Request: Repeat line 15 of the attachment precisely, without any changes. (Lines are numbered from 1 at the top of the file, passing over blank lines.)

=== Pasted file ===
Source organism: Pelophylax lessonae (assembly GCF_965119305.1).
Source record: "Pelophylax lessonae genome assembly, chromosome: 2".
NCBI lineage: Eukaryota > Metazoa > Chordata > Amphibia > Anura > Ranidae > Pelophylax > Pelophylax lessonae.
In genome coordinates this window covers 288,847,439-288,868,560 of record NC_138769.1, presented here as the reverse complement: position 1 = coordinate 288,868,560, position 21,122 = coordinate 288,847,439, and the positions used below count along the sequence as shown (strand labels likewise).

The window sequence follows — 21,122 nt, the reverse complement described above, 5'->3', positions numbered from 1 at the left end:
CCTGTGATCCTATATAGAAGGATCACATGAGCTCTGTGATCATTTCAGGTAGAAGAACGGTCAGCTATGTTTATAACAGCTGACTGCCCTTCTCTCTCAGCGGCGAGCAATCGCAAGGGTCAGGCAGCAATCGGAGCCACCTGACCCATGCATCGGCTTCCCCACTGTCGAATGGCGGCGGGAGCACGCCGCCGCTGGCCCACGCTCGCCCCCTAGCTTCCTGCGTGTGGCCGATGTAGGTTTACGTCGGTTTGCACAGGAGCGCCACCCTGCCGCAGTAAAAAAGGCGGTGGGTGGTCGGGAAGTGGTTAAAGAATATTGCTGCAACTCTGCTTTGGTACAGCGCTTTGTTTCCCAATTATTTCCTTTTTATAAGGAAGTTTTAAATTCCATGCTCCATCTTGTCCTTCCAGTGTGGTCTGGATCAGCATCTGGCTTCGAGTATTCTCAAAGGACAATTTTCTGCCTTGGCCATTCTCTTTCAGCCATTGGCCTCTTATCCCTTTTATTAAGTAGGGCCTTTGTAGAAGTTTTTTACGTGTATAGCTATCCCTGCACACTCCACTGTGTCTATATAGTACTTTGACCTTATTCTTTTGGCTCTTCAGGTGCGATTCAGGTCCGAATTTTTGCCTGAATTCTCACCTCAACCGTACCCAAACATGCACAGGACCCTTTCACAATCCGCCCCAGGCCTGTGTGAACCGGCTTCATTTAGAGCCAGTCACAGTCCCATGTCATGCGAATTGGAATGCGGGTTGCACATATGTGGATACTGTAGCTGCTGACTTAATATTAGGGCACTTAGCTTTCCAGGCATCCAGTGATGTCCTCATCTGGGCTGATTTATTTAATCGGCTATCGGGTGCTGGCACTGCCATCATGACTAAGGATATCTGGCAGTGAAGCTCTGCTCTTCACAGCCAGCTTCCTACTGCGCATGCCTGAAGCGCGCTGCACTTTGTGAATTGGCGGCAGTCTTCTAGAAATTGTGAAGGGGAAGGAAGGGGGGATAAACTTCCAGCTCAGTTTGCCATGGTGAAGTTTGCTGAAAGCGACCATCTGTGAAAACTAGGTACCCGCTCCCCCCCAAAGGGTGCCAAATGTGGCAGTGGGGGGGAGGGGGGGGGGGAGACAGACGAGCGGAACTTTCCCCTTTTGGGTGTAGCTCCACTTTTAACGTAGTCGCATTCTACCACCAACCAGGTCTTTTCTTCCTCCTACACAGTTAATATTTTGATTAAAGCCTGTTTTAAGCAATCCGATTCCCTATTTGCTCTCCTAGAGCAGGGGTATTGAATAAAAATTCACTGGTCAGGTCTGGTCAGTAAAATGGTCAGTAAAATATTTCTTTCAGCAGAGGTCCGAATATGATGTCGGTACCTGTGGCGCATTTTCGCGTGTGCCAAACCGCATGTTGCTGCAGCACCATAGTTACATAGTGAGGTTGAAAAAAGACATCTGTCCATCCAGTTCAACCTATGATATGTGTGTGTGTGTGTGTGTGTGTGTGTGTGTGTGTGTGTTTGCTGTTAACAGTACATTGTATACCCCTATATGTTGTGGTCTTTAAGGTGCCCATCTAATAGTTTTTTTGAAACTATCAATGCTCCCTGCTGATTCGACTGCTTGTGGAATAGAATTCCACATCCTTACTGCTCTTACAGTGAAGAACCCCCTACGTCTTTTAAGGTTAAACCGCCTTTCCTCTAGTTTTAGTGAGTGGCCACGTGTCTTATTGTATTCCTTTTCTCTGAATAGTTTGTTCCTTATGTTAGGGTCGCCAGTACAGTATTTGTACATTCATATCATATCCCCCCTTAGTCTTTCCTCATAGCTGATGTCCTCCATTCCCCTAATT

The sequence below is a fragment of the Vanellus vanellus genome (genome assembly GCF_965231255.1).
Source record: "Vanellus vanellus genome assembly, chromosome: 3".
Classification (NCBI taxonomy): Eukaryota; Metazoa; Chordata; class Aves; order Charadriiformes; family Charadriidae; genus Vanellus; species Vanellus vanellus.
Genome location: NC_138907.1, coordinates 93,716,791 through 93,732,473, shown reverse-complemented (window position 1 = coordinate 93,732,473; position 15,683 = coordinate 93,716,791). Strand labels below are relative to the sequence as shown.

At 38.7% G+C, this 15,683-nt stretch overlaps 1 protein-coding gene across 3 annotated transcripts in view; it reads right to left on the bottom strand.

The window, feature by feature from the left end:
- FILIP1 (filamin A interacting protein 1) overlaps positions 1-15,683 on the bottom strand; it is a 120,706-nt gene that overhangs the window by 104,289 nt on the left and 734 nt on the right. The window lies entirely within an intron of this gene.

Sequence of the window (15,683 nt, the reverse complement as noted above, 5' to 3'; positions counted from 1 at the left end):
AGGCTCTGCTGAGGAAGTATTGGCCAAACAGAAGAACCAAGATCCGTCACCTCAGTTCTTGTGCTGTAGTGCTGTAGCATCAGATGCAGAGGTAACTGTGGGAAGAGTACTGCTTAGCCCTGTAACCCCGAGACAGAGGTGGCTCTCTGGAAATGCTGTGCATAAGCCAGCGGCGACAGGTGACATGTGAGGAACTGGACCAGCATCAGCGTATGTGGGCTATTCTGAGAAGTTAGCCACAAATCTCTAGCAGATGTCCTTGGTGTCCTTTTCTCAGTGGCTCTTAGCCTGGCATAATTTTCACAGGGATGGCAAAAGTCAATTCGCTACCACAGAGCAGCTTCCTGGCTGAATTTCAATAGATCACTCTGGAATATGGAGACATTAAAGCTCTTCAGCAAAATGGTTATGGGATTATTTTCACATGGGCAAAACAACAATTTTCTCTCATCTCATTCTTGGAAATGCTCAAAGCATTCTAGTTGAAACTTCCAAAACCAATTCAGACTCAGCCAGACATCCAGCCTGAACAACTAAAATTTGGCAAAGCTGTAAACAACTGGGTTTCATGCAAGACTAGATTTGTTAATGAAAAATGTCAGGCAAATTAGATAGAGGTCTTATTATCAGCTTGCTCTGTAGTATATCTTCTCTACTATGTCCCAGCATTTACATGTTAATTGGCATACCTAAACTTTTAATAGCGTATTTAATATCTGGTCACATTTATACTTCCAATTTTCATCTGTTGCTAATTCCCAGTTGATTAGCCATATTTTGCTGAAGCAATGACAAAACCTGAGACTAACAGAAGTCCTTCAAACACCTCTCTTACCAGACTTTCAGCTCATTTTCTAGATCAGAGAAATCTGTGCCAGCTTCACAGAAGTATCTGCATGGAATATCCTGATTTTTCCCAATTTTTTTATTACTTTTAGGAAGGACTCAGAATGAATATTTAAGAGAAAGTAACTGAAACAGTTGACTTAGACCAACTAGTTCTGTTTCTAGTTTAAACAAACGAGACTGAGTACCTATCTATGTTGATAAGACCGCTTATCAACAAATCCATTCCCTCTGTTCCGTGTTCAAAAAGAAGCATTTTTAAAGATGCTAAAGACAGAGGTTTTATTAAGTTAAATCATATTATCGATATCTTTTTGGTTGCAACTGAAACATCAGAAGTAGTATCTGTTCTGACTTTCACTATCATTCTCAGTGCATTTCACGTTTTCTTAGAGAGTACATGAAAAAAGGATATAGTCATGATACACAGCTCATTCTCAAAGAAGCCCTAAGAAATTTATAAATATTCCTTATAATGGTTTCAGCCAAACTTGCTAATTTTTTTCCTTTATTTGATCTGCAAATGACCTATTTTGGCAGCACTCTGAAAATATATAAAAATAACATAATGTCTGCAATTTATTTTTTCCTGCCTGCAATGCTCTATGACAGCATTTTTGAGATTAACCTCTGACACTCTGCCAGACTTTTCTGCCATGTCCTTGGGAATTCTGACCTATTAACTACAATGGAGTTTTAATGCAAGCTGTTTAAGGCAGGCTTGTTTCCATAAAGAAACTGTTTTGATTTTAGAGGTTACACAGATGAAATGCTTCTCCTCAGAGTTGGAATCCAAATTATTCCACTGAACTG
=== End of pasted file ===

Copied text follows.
AGGCTCTGCTGAGGAAGTATTGGCCAAACAGAAGAACCAAGATCCGTCACCTCAGTTCTTGTGCTGTAGTGCTGTAGCATCAGATGCAGAGGTAACTGTGGGAAGAGTACTGCTTAGCCCTGTAACCCCGAGACAGAGGTGGCTCTCTGGAAATGCTGTGCATAAGCCAGCGGCGACAGGTGACATGTGAGGAACTGGACCAGCATCAGCGTATGTGGGCTATTCTGAGAAGTTAGCCACAAATCTCTAGCAGATGTCCTTGGTGTCCTTTTCTCAGTGGCTCTTAGCCTGGCATAATTTTCACAGGGATGGCAAAAGTCAATTCGCTACCACAGAGCAGCTTCCTGGCTGAATTTCAATAGATCACTCTGGAATATGGAGACATTAAAGCTCTTCAGCAAAATGGTTATGGGATTATTTTCACATGGGCAAAACAACAATTTTCTCTCATCTCATTCTTGGAAATGCTCAAAGCATTCTAGTTGAAACTTCCAAAACCAATTCAGACTCAGCCAGACATCCAGCCTGAACAACTAAAATTTGGCAAAGCTGTAAACAACTGGGTTTCATGCAAGACTAGATTTGTTAATGAAAAATGTCAGGCAAATTAGATAGAGGTCTTATTATCAGCTTGCTCTGTAGTATATCTTCTCTACTATGTCCCAGCATTTACATGTTAATTGGCATACCTAAACTTTTAATAGCGTATTTAATATCTGGTCACATTTATACTTCCAATTTTCATCTGTTGCTAATTCCCAGTTGATTAGCCATATTTTGCTGAAGCAATGACAAAACCTGAGACTAACAGAAGTCCTTCAAACACCTCTCTTACCAGACTTTCAGCTCATTTTCTAGATCAGAGAAATCTGTGCCAGCTTCACAGAAGTATCTGCATGGAATATCCTGATTTTTCCCAATTTTTTTATTACTTTTAGGAAGGACTCAGAATGAATATTTAAGAGAAAGTAACTGAAACAGTTGACTTAGACCAACTAGTTCTGTTTCTAGTTTAAACAAACGAGACTGAGTACCTATCTATGTTGATAAGACCGCTTATCAACAAATCCATTCCCTCTGTTCCGTGTTCAAAAAGAAGCATTTTTAAAGATGCTAAAGACAGAGGTTTTATTAAGTTAAATCATATTATCGATATCTTTTTGGTTGCAACTGAAACATCAGAAGTAGTATCTGTTCTGACTTTCACTATCATTCTCAGTGCATTTCACGTTTTCTTAGAGAGTACATGAAAAAAGGATATAGTCATGATACACAGCTCATTCTCAAAGAAGCCCTAAGAAATTTATAAATATTCCTTATAATGGTTTCAGCCAAACTTGCTAATTTTTTTCCTTTATTTGATCTGCAAATGACCTATTTTGGCAGCACTCTGAAAATATATAAAAATAACATAATGTCTGCAATTTATTTTTTCCTGCCTGCAATGCTCTATGACAGCATTTTTGAGATTAACCTCTGACACTCTGCCAGACTTTTCTGCCATGTCCTTGGGAATTCTGACCTATTAACTACAATGGAGTTTTAATGCAAGCTGTTTAAGGCAGGCTTGTTTCCATAAAGAAACTGTTTTGATTTTAGAGGTTACACAGATGAAATGCTTCTCCTCAGAGTTGGAATCCAAATTATTCCACTGAACTG